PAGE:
It’s pouring down rain. I rode a motorbike through a Bali downpour to get here, and I am still dripping with warm rain water. “Welcome to the rainy season” is what the locals like to say. When we walked into the coffee shop, a lady brought us napkins to dry ourselves. It was not as […]
It’s pouring down rain. I rode a motorbike through a Bali downpour to get here, and I am still dripping with warm rain water. “Welcome to the rainy season” is what the locals like to say. When we walked into the coffee shop, a lady brought us napkins to dry ourselves. It was not as effective as one might think.
I sit across from Kacie, watching water fall from the sky, drinking tea, stuffing our faces, laughing, and exchanging thoughts about our big ideas. These ideas have been the centerfold for most of our conversations lately.
We sat in silence. She stared at the temple across the way, as I watched the last drop of Moroccan Mint tea go from the teapot to my cup.
Out of nowhere she muttered, “I think coming to Bali is the best thing that has ever happened to me. I just realized it.”
“Why is that?” I asked.
“I feel like I can do anything I set my mind to and I don’t think I’ve ever felt so comfortable in my own skin. I feel like a new person.”
Last night we found ourselves at a skatepark bar. I was sitting next to a new friend of mine, Dewi. She travels all over Asia taking photos of everything she sees. Over the loud music, the echoes of laughter and talking, the sound of skateboards clapping, and wheels hitting the tile on the sides of the bowl, she told me that one of her favorite things to do is drive around on her motorbike. She explained that her mind is clear while she is driving, so she always has great ideas and crazy realizations. It was then that I noticed I caught myself with the same thoughts.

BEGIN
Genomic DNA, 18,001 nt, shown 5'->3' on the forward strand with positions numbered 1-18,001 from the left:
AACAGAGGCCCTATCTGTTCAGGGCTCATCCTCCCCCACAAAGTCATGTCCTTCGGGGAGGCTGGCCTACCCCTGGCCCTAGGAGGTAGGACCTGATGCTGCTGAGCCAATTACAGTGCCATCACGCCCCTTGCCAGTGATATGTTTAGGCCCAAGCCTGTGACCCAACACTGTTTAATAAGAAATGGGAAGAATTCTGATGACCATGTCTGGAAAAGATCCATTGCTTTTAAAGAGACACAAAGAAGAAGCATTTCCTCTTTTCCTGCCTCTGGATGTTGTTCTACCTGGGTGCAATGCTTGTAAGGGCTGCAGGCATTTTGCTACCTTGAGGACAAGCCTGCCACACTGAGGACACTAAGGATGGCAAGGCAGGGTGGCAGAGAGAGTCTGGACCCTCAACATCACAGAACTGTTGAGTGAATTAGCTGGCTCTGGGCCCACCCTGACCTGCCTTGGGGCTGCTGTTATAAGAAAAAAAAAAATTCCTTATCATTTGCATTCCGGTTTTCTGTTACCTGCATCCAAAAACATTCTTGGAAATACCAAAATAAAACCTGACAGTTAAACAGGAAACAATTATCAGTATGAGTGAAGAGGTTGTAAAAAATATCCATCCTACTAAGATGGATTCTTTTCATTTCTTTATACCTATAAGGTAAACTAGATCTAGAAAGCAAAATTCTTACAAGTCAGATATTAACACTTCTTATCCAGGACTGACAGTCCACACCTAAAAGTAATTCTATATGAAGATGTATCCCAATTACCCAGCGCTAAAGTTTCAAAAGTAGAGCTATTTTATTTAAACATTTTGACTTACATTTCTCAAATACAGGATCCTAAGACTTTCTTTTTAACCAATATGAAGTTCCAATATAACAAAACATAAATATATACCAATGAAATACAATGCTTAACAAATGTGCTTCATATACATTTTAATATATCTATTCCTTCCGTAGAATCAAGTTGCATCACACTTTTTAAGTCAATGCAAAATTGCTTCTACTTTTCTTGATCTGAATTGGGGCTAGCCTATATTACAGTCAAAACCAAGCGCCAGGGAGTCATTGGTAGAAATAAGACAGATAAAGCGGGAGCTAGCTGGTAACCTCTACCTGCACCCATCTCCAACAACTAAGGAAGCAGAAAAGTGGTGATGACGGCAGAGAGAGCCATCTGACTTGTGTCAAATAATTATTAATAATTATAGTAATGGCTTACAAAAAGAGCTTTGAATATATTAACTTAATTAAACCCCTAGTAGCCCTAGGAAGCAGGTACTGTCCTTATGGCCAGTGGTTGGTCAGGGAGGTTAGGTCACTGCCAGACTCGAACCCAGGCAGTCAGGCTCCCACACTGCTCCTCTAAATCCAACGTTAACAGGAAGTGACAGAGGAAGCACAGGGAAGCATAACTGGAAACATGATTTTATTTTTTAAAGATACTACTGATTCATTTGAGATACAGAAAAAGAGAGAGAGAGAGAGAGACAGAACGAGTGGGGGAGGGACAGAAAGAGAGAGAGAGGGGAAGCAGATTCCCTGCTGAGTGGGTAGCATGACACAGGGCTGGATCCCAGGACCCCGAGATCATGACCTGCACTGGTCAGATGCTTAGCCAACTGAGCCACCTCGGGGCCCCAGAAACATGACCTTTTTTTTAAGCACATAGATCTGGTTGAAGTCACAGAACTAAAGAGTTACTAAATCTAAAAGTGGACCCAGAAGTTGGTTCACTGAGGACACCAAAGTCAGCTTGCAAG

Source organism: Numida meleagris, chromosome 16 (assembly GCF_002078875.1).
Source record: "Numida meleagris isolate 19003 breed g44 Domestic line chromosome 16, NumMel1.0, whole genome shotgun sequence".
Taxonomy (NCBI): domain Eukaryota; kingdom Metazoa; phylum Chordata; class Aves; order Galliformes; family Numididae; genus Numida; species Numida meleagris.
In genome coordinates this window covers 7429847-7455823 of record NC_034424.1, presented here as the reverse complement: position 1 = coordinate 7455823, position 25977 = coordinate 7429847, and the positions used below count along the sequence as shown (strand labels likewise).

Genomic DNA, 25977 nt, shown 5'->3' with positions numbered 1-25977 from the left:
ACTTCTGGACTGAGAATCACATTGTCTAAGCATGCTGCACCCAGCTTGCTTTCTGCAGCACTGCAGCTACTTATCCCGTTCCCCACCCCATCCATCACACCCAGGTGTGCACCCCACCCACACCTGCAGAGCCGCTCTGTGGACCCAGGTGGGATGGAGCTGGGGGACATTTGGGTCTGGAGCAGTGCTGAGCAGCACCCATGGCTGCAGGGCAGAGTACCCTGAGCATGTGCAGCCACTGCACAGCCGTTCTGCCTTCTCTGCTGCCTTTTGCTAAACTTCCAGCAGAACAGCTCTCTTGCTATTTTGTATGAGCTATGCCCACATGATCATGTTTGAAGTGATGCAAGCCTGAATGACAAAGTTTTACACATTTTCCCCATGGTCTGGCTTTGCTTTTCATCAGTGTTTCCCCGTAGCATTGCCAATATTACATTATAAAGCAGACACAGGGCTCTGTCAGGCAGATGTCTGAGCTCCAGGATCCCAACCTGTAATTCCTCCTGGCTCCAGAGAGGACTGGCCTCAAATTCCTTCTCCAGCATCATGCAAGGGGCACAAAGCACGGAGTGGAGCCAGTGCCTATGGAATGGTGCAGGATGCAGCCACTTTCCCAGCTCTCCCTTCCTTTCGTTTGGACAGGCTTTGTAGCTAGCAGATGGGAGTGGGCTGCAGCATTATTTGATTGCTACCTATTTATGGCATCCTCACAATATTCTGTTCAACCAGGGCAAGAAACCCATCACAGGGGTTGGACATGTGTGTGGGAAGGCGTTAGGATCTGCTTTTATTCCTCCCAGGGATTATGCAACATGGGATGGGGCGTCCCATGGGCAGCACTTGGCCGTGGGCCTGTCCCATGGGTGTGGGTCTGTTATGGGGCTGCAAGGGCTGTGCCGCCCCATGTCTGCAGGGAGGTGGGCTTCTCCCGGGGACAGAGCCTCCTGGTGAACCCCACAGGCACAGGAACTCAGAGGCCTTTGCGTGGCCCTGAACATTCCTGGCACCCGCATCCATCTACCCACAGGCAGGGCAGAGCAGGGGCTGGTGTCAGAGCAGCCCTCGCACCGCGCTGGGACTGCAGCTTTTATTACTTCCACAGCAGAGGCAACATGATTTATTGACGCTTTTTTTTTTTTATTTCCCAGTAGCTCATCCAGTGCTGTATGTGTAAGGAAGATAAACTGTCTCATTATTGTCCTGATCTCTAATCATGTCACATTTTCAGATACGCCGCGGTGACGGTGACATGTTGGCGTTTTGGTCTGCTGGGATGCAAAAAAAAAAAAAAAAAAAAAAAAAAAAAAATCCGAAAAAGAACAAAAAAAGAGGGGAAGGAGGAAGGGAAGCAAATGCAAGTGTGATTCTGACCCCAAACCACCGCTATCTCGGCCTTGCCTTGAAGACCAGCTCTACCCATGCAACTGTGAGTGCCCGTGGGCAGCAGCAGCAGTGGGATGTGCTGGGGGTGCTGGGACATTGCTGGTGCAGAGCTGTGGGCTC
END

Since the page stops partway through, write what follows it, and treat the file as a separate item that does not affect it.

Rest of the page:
Lately I find myself distraught by the thought of only having 25 days left in Indonesia. I’ve been staring out at the rice fields, as we drive by on our motorbike, yelling over to Kacie about all of the people, places, and things I am going to miss here; along with what we have yet to do, and reflecting on what we have done.
The words Kacie muttered about Bali really hit home. I came here to work for a philanthropic adventure marketing campaign. I thought I would become a better graphic designer, make some contacts, find myself in Chicago three months later, and then head off to Spain.
Little did I know I would finally have the courage to start something of my own which I have dreamt of for years.
Little did I know I would find people here that support my idea and want to be a part of it.
Little did I know I would be surrounding myself with others who have the same interests and passions as myself.
Little did I know I would find mentors for both photography and graphic design, and suddenly be flooded with requests to design logos for different companies.
Little did I know my Saturday evening would be spent in an art gallery supporting a friend.
Little did I know that the girl who I briefly met at my apartment in Rancho Palos Verdes two years ago would become my great friend and business partner.
Little did I know I would find a place that felt like home 8,384 miles from my actual home.
Little did I know I would find myself saying “bagus” instead of “good” when Ketut, at the coffee shop, asks how I am doing in the mornings.
Little did I know I would catch myself telling people I will be back in 10 months.
Little did I know.